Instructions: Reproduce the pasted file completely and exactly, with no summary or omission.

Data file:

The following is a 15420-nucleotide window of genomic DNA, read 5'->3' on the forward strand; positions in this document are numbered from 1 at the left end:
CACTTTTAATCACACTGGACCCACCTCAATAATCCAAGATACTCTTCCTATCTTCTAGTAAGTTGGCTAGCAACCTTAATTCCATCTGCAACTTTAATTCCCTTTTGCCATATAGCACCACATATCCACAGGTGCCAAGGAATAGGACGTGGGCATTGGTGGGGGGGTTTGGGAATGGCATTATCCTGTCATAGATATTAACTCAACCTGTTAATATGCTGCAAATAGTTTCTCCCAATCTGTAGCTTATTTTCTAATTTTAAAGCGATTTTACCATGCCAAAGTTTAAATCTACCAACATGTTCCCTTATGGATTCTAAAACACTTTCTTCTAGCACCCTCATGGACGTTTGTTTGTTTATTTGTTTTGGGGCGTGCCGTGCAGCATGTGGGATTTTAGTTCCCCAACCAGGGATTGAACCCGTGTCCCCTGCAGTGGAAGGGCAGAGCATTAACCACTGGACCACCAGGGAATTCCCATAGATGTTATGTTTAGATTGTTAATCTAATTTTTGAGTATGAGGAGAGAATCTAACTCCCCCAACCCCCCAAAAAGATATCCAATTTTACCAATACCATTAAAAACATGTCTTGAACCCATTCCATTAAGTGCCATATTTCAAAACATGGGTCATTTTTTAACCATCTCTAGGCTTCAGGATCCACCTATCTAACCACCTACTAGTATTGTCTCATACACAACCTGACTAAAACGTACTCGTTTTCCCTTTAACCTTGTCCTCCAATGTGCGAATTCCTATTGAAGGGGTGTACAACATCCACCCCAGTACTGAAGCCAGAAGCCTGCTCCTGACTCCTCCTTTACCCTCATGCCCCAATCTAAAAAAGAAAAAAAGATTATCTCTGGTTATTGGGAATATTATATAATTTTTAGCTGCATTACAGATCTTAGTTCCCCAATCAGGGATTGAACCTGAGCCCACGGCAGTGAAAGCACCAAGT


The following is a 15420-nucleotide window of genomic DNA, read 5'->3' on the forward strand; positions in this document are numbered from 1 at the left end:
CACTTTTAATCACACTGGACCCACCTCAATAATCCAAGATACTCTTCCTATCTTCTAGTAAGTTGGCTAGCAACCTTAATTCCATCTGCAACTTTAATTCCCTTTTGCCATATAGCACCACATATCCACAGGTGCCAAGGAATAGGACGTGGGCATTGGTGGGGGGGTTTGGGAATGGCATTATCCTGTCATAGATATTAACTCAACCTGTTAATATGCTGCAAATAGTTTCTCCCAATCTGTAGCTTATTTTCTAATTTTAAAGCGATTTTACCATGCCAAAGTTTAAATCTACCAACATGTTCCCTTATGGATTCTAAAACACTTTCTTCTAGCACCCTCATGGACGTTTGTTTGTTTATTTGTTTTGGGGCGTGCCGTGCAGCATGTGGGATTTTAGTTCCCCAACCAGGGATTGAACCCGTGTCCCCTGCAGTGGAAGGGCAGAGCATTAACCACTGGACCACCAGGGAATTCCCATAGATGTTATGTTTAGATTGTTAATCTAATTTTTGAGTATGAGGAGAGAATCTAACTCCCCCAACCCCCCAAAAAGATATCCAATTTTACCAATACCATTAAAAACATGTCTTGAACCCATTCCATTAAGTGCCATATTTCAAAACATGGGTCATTTTTTAACCATCTCTAGGCTTCAGGATCCACCTATCTAACCACCTACTAGTATTGTCTCATACACAACCTGACTAAAACGTACTCGTTTTCCCTTTAACCTTGTCCTCCAATGTGCGAATTCCTATTGAAGGGGTGTACAACATCCACCCCAGTACTGAAGCCAGAAGCCTGCTCCTGACTCCTCCTTTACCCTCATGCCCCAATCTAAAAAAGAAAAAAAGATTATCTCTGGTTATTGGGAATATTATATAATTTTTAGCTGCATTACAGATCTTAGTTCCCCAATCAGGGATTGAACCTGAGCCCACGGCAGTGAAAGCACCAAGT